Lack of sleep increases your risk of catching a cold. When a group of 153 people were exposed to a common cold, it was seen that those who had less than seven hours of sleep in the two weeks prior were almost 3 times more likely to get sick than those who had 8 or more hours of sleep.

    How well you sleep is also a factor in susceptibility to cold. Those who spent 92% of their time in bed actually asleep were 5.5 times more likely to catch a cold than those who had been peacefully slumbering 98-100% of the time they were in bed.37

    19. Gastrointestinal Problems

    Regular sleep loss is a reason for the development of both Chrone’s disease and inflammatory bowel syndrome, which affects an estimated 10-15% of people in the U.S. Patients with Crohn’s disease are twice as likely to experience a relapse when they weren’t getting enough sleep.38

    20. Depleted Sex Drive

    Lack of sleep kills a person’s sex drive. Testosterone is an important component of sexual drive and desire in both women and men. Sleep loss reduces testosterone levels in males. Low sex steroid hormone concentrations have been associated with sexual dysfunction.39 Sleeping increases testosterone levels, while being awake decreases them. In a study conducted on women between the ages of 45-50, sleep deprivation and disturbed sleep was found associated with reduced libido and sexual dysfunction.40 Erectile dysfunction and overall sexual dysfunction were highly prevalent in males with suspected sleep apnea.41

    21. Lower Pain Endurance

    Lack of sleep often makes pain worse. One study found that when subjects were kept awake all night, their pain threshold, the amount of painful stimulus that they were able to endure was lower.42

    22. Sloppiness Or Lack Of Organization

    Lack of sleep can make your work sloppy. One study found that one sleepless night contributed to a 20-32% increase in the number of errors made by surgeons.43 People playing sports that require precision – shooting, sailing, cycling, etc. – also make more mistakes when they’ve been awake for extended periods of time.44

    23. Cancer

    Disrupted circadian rhythm and reduced immunity are direct results of sleep deprivation. Preliminary research seems to indicate that people who don’t get enough sleep are at increased risk for developing certain kinds of cancer, most notably colon and breast cancers.45,46,47 Short sleep duration and poor sleep also been linked to higher levels of β-Amyloid, a biomarker for Alzheimer’s Disease.48

    24. Genetic Disruption

    Poor sleep disrupts normal genetic activity. Researchers found that after sleeping less than six hours per night for one week, 700 genes were not behaving normally, including some that help govern immune and stress responses. Just one week of less-than- ideal sleep is enough to make some of your genetic activity go haywire.49

    25. Unhappiness, Depression, Anxiety And Alcohol Use

    Even a small levels of sleep deprivation over time can chip away at your happiness and pave a way to depression, anxiety condition. In a classic study led by Nobel Prize-winning psychologist Daniel Kahneman, a group of 909 working women kept detailed logs of their moods and day-to- day activities.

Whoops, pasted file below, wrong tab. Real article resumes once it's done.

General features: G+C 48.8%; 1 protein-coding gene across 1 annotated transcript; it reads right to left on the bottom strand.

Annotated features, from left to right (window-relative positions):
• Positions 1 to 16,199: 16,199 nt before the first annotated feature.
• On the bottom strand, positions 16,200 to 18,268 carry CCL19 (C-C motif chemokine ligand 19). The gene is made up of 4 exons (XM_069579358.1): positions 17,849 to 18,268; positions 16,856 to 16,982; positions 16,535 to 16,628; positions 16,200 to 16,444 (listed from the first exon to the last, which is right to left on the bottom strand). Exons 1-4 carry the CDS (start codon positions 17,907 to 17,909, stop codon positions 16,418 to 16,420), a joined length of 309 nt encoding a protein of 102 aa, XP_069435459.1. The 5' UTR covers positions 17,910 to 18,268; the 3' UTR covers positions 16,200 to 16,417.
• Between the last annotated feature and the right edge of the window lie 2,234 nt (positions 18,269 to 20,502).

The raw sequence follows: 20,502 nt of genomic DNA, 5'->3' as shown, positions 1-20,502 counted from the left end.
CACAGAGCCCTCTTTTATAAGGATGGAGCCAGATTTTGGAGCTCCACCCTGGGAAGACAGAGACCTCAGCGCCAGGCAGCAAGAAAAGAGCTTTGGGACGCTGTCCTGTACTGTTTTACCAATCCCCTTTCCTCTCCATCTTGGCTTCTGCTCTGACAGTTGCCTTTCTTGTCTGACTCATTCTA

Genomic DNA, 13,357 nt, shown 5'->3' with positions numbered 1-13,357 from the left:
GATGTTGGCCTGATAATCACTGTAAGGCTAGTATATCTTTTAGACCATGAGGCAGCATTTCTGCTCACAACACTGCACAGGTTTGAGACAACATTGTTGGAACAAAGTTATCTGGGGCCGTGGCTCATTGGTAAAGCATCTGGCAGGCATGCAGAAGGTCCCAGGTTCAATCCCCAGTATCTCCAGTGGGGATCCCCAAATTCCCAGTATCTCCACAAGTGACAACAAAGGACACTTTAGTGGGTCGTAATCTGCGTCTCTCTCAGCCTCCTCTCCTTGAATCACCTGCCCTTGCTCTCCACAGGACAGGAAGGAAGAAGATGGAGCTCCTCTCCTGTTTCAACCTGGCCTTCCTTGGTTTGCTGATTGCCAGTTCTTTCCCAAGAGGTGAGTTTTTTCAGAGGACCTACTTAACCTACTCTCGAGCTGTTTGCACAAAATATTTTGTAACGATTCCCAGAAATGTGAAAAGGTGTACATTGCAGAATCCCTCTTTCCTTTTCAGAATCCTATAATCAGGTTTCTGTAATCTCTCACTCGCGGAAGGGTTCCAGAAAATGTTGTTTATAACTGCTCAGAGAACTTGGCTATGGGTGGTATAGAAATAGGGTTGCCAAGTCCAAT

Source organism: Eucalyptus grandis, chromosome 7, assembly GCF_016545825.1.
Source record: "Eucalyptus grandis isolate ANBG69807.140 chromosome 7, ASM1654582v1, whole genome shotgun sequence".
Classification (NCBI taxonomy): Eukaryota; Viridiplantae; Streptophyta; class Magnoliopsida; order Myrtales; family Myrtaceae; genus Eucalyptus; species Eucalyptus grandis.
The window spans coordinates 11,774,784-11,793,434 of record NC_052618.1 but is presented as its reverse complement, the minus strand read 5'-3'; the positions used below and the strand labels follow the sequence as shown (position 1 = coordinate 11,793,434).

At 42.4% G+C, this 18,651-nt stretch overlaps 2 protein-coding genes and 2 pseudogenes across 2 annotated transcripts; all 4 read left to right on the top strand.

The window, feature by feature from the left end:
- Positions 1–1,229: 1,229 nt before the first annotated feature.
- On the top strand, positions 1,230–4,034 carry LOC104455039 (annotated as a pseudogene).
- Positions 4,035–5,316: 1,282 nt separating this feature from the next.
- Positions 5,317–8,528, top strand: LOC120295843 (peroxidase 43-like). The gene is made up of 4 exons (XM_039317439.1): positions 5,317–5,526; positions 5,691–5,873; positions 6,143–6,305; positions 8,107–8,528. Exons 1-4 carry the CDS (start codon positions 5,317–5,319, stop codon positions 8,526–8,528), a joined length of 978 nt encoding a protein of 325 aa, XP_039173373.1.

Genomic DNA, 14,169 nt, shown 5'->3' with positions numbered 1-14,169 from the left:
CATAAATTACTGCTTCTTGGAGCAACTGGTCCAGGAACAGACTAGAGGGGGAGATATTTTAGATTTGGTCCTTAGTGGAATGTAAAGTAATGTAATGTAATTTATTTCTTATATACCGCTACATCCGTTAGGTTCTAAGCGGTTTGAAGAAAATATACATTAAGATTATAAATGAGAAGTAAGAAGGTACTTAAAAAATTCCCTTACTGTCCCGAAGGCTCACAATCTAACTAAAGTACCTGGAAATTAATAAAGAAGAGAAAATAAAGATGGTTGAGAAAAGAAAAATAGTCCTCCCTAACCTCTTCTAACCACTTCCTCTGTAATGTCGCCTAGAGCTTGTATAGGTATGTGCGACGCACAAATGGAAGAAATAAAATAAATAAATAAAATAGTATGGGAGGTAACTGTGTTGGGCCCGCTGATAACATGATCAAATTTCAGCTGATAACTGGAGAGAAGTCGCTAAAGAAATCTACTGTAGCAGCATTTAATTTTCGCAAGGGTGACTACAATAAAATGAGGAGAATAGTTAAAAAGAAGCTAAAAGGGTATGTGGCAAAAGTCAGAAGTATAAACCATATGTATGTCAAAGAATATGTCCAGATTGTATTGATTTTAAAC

While differences in income up to $60,000 had little effect on happiness, a poor night’s sleep was one of two factors that could ruin the following day’s mood. The other was tight deadlines at work.50

    Another study reported, a higher level of marital happiness among women with more peaceful sleep.51 Insomniacs are also twice as likely to develop depression, and preliminary research suggests that treating sleep problems may successfully treat depressive symptoms.52 Sleep loss is also associated with adverse effects on mood and behavior. Adults with chronic sleep loss report excess mental distress, depressive symptoms, anxiety, and alcohol use.53,54,55

    A meta-analysis of 19 original articles found that partial sleep deprivation alters mood to an even greater extent than it does cognitive or motor functions.56 Several studies of adolescents, found that inadequate sleep is associated with higher levels of depressed mood, anxiety, behavior problems, alcohol use57,58,59 and attempted suicide.60 On the other hand, a large, 3-year longitudinal study of more than 2,200 middle school students (ages 11 to 14) found that self-reported sleep loss was associated with more depressive symptoms and lower self-esteem over time.61 The study measured sleep loss using a single question about sleep duration on school nights and measured depressive symptoms and self-esteem by the Children’s Depressive Inventory and the Self-Esteem Questionnaire, respectively.

    26. Sleep Loss, Disease Mortality And Death

    Sleep deprivation may cause an increased risk of death. People who consistently do not get 7-8 hours of sleep are more likely to die during a given time period .i.e. sleeping too little – or even too much – is found associated with a higher risk of dying sooner than you otherwise might.62 Sleep loss is associated with increased age-specific mortality, according to three large, population-based, prospective studies.63,64,65 Deaths in short or long sleepers were compared with those who slept 7 hours (the reference group), after adjusting for numerous health and demographic factors. Sleeping 5 hours or less increased mortality risk, from all causes, by roughly 15 percent. The largest American study showed that progressively shorter or longer sleep duration was associated with greater mortality. Other epidemiological studies suggest that sleep-loss related mortality is largely from acute heart attacks.66